For this biographer, a mantra: ‘Every life is a gift’

As an avid people watcher, I try to imagine the lives of those whose paths cross mine. I devour biographies with a similar desire to know the details of someone’s life: what shaped their thinking, how they became who they are, and especially how they overcame obstacles. I relish nonfiction books that take an unexpected tack on a well-known figure (see “Benjamin Franklin’s Last Bet,” reviewed here).

Earlier this spring, I had an opportunity to chat with Megan Marshall, this year’s winner of the Biography International Organization Award for her body of work, which includes three biographies, all of extraordinary women. Her 2013 book, “Margaret Fuller: A New American Life,” won the Pulitzer Prize. She spoke about the role of a biographer as “helping readers bridge the gap between their experience and a life from the past.”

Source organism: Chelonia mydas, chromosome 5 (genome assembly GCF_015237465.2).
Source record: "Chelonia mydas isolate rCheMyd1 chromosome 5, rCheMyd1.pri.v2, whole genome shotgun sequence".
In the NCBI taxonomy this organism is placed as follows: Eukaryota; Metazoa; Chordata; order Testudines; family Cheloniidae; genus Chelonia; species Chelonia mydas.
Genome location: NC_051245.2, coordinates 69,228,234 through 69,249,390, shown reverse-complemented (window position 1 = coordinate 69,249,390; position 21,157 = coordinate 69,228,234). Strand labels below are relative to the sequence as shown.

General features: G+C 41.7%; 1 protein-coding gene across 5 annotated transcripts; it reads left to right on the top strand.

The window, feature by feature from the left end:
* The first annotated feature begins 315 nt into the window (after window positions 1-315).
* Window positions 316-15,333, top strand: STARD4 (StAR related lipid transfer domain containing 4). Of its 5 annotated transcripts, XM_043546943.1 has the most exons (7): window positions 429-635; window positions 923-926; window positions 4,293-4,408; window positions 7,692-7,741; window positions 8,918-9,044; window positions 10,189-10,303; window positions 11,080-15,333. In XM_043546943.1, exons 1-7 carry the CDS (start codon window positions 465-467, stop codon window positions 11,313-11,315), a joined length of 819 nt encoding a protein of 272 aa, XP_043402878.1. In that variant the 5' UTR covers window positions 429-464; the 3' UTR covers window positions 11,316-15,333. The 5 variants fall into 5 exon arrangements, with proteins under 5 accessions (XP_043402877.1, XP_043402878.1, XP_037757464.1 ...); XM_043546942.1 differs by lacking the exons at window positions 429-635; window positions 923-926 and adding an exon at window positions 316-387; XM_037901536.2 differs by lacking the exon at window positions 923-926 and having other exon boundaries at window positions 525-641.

Good biographies can serve as inspiration, giving readers a front-row seat on another person’s struggles. In the case of Fuller, a 19th-century journalist, feminist, and colleague of Ralph Waldo Emerson, “she had a vision for herself that really didn’t exist” [in society],” Ms. Marshall says. “She speaks to readers today because she … developed this theory of ‘no wholly masculine man, no purely feminine woman.’ They’re all sliding into each other. Nobody else was writing like that.”

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